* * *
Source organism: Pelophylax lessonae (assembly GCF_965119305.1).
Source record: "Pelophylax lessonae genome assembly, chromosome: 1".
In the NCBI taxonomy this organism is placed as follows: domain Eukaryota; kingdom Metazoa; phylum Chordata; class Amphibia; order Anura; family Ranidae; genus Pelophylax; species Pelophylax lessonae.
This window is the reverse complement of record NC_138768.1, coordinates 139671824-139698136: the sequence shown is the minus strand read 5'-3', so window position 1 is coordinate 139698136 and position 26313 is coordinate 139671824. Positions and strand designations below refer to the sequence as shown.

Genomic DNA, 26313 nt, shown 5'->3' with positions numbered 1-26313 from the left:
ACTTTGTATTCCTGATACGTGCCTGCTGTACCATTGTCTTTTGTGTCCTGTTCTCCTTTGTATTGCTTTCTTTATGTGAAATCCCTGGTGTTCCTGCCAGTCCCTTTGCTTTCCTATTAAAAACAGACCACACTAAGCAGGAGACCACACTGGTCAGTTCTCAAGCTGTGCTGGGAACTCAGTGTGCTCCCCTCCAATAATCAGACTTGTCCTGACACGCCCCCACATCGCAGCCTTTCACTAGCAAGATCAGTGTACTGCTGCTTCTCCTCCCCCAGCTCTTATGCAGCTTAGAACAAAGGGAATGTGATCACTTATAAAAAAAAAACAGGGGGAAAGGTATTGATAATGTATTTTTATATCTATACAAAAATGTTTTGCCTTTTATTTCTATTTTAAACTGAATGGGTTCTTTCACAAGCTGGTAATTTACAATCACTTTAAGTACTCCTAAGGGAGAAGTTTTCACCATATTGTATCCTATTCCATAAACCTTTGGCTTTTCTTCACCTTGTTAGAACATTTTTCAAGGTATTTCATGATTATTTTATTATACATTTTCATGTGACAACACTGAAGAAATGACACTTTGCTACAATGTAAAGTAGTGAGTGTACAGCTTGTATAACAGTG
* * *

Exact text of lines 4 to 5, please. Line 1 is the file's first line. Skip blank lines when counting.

This window is the reverse complement of record NC_138768.1, coordinates 139671824-139698136: the sequence shown is the minus strand read 5'-3', so window position 1 is coordinate 139698136 and position 26313 is coordinate 139671824. Positions and strand designations below refer to the sequence as shown.

Genomic DNA, 26313 nt, shown 5'->3' with positions numbered 1-26313 from the left: